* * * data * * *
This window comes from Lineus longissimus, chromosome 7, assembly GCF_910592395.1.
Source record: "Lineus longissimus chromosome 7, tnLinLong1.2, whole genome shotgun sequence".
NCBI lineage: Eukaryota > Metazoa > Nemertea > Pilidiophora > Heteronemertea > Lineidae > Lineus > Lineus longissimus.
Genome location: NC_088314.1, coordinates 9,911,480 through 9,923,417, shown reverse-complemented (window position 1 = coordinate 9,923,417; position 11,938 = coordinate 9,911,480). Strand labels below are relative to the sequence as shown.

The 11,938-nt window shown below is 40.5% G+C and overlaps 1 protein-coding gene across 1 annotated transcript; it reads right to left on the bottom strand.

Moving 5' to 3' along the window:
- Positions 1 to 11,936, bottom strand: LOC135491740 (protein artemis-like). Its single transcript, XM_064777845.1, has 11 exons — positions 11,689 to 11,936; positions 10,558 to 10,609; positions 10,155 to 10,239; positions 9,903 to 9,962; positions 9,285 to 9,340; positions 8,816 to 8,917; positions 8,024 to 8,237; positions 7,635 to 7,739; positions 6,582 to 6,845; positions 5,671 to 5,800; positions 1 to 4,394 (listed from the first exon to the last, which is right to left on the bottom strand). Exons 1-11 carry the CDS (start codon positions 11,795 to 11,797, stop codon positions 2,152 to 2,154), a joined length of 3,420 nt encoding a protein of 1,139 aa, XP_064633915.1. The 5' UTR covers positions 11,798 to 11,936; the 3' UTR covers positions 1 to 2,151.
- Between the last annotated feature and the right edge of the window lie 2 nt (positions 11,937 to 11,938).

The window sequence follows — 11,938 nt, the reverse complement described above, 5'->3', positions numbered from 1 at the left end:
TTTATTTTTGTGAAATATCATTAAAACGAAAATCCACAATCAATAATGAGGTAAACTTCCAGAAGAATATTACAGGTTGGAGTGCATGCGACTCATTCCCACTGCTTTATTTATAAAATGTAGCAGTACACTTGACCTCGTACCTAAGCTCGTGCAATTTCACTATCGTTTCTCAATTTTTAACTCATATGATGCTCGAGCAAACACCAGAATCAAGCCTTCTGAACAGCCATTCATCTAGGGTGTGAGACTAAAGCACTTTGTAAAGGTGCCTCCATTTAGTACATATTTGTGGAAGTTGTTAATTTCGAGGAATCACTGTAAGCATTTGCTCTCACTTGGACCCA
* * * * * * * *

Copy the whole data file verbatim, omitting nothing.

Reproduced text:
This window comes from Lineus longissimus, chromosome 7, assembly GCF_910592395.1.
Source record: "Lineus longissimus chromosome 7, tnLinLong1.2, whole genome shotgun sequence".
NCBI lineage: Eukaryota > Metazoa > Nemertea > Pilidiophora > Heteronemertea > Lineidae > Lineus > Lineus longissimus.
Genome location: NC_088314.1, coordinates 9,911,480 through 9,923,417, shown reverse-complemented (window position 1 = coordinate 9,923,417; position 11,938 = coordinate 9,911,480). Strand labels below are relative to the sequence as shown.

The 11,938-nt window shown below is 40.5% G+C and overlaps 1 protein-coding gene across 1 annotated transcript; it reads right to left on the bottom strand.

Moving 5' to 3' along the window:
- Positions 1 to 11,936, bottom strand: LOC135491740 (protein artemis-like). Its single transcript, XM_064777845.1, has 11 exons — positions 11,689 to 11,936; positions 10,558 to 10,609; positions 10,155 to 10,239; positions 9,903 to 9,962; positions 9,285 to 9,340; positions 8,816 to 8,917; positions 8,024 to 8,237; positions 7,635 to 7,739; positions 6,582 to 6,845; positions 5,671 to 5,800; positions 1 to 4,394 (listed from the first exon to the last, which is right to left on the bottom strand). Exons 1-11 carry the CDS (start codon positions 11,795 to 11,797, stop codon positions 2,152 to 2,154), a joined length of 3,420 nt encoding a protein of 1,139 aa, XP_064633915.1. The 5' UTR covers positions 11,798 to 11,936; the 3' UTR covers positions 1 to 2,151.
- Between the last annotated feature and the right edge of the window lie 2 nt (positions 11,937 to 11,938).

The window sequence follows — 11,938 nt, the reverse complement described above, 5'->3', positions numbered from 1 at the left end:
TTTATTTTTGTGAAATATCATTAAAACGAAAATCCACAATCAATAATGAGGTAAACTTCCAGAAGAATATTACAGGTTGGAGTGCATGCGACTCATTCCCACTGCTTTATTTATAAAATGTAGCAGTACACTTGACCTCGTACCTAAGCTCGTGCAATTTCACTATCGTTTCTCAATTTTTAACTCATATGATGCTCGAGCAAACACCAGAATCAAGCCTTCTGAACAGCCATTCATCTAGGGTGTGAGACTAAAGCACTTTGTAAAGGTGCCTCCATTTAGTACATATTTGTGGAAGTTGTTAATTTCGAGGAATCACTGTAAGCATTTGCTCTCACTTGGACCCA